Few stories last a generation, and even fewer can survive the rise and fall of civilizations. Homer's Odyssey has, like few other texts, entertained and educated people since around the end of the 8th century BC. The sequel to the Iliad, this tale is the great journey of Odysseus after the fall of Troy. Norman Dietz, an award-winning narrator, gives a serious performance and brings an authority to the text, ensuring listeners will enjoy hearing Homer's epic poem in the same oral tradition loved by the ancient Greeks.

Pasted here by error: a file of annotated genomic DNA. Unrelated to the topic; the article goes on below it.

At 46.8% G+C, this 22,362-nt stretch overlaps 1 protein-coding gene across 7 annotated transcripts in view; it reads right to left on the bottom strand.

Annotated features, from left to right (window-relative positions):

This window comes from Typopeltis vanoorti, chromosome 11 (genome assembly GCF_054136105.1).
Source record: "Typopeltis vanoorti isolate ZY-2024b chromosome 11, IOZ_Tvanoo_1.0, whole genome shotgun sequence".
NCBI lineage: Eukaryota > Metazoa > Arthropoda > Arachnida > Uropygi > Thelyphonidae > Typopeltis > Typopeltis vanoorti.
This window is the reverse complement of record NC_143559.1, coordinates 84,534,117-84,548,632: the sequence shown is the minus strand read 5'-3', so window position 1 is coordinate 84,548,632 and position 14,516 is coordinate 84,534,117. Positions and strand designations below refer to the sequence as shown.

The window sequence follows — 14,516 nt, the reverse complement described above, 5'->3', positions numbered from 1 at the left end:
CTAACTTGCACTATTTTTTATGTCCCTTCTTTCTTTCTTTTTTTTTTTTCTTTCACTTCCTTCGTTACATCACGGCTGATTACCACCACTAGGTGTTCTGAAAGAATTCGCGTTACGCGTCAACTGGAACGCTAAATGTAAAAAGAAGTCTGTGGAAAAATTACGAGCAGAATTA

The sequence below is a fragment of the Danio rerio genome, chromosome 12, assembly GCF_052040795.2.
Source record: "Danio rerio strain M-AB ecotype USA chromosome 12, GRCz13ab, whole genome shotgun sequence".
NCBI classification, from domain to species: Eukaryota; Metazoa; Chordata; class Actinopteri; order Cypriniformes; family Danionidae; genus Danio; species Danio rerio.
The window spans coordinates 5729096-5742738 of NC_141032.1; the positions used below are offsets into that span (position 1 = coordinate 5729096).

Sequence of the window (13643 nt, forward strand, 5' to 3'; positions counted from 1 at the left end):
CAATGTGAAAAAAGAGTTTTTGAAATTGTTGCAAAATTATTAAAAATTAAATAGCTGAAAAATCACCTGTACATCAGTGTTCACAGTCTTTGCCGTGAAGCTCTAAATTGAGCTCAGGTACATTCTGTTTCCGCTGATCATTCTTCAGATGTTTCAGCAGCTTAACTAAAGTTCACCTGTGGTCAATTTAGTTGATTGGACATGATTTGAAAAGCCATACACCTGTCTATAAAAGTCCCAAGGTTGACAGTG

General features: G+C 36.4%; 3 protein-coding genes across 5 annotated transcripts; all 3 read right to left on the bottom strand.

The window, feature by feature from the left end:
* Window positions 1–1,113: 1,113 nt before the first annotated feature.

(P)1989 by Recorded Books, Inc.
This is a fine reading for listening. If you are a scholar, or have a hard time with some audio books, it might not be for you. It is not written in a completely contemporary style so you need to have a long attention span to understand what is happenning.
Telling us that the author of Odyssey is "Homer" a person who may or may not have ever existed, misses by a wide, wide margin the essential bit of information we need to made a decision about this recording. Namely, WHO IS THE TRANSLATOR? Who took the Greek and translated it into 'contemporary' English. And what does contemporary mean in this case, 1750, 1850, 1950 2004?
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